“In this environment, operators with short life reserves will find it increasingly difficult to finance exploration and development programs to replace declines, let alone grow production. The more commercially successful alternative energy sources become, the more capital they will draw from traditional energy markets, and the less likely we are to see substantial new crude oil supply come to market.
“While often characterized as being the oil basin most vulnerable to a low oil demand scenario, the very long operating life and low decline rate of our assets are, paradoxically, a major advantage under a scenario of either declining demand for crude oil and a correspondingly lower oil price, or an extended period of uncertainty and volatility in investment and commodity markets.
“Our long term reserve base presents minimal finding and exploration costs or risk. The nature of the resource requires high upfront capital investment to develop a project, but once the initial infrastructure is in place, the reservoir can be incrementally developed over a long period of time, without exploration risk, or the high capital requirements of a new project.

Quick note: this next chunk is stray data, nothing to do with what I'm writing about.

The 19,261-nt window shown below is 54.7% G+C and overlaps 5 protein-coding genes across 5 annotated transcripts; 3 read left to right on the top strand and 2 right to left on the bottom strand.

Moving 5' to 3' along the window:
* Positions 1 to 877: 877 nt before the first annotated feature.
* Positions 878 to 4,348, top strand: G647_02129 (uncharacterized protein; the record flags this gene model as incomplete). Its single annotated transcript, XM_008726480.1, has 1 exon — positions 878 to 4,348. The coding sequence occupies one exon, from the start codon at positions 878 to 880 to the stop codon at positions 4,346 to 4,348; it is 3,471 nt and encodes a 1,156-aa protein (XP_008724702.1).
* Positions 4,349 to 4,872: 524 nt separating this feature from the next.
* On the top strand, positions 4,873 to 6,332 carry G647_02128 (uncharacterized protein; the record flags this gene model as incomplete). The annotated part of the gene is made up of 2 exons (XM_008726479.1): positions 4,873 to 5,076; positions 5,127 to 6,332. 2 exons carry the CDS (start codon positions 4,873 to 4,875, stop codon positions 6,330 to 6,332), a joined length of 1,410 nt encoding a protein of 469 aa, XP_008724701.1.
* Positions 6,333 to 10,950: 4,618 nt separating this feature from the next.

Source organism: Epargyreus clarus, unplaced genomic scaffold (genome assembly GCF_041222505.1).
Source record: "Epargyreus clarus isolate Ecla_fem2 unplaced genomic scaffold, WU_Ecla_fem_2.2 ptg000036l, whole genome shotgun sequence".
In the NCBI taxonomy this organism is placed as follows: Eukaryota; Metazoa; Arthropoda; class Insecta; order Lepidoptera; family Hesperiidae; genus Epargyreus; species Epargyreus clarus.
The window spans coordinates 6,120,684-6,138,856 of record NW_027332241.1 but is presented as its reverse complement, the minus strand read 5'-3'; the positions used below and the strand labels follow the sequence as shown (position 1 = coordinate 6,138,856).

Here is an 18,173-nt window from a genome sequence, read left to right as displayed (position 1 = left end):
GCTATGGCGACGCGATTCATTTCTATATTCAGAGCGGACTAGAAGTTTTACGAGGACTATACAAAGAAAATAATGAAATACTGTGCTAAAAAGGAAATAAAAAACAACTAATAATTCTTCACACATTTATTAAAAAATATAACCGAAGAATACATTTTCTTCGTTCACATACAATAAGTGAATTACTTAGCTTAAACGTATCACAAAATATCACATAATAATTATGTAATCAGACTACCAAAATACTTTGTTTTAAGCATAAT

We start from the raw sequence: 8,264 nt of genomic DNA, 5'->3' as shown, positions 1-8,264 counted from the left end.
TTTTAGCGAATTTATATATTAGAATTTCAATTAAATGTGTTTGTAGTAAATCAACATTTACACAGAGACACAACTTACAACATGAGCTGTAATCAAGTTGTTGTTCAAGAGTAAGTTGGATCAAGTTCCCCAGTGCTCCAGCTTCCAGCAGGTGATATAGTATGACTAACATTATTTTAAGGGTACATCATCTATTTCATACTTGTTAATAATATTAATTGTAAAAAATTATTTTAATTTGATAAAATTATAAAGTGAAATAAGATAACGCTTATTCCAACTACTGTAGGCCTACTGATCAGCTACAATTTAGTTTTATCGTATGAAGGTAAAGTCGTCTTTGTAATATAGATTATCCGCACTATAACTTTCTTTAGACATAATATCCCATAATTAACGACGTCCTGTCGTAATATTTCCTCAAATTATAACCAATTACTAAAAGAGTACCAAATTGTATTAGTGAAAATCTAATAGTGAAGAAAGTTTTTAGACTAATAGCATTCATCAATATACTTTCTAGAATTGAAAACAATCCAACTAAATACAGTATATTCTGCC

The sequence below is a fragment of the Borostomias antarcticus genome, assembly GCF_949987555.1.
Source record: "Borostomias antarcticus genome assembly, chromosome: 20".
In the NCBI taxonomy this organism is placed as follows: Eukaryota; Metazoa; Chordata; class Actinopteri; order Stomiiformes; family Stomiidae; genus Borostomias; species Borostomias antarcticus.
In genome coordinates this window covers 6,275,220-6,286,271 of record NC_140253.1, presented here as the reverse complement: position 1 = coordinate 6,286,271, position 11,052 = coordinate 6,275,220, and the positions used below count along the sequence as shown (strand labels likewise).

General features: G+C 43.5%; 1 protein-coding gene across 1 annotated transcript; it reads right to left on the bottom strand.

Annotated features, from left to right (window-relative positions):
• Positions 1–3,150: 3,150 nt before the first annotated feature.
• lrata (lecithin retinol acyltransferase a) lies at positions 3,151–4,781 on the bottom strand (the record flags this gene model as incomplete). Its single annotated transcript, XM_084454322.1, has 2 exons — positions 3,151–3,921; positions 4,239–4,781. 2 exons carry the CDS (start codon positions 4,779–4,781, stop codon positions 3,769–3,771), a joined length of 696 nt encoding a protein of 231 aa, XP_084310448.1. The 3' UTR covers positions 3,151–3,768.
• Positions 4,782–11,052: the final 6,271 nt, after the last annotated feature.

“Oilsands facilities are more comparable to manufacturing operations. Once operating, they are built to last 40+ years with a steady output. Production does not rapidly peak and decline, so each new incremental expansion results in production growth.
“Once high upfront capital costs are depreciated, a facility can continue to operate for potentially another 30 years with low operating costs and sustaining capital requirements only.
“Over the next 10 years, we believe technology will deliver the advances to make oilsands crudes both a low cost and a low carbon source of crude. The unique characteristic of the oilsands resource positions us to continue to deliver substantial value for shareholders under each of these scenarios.”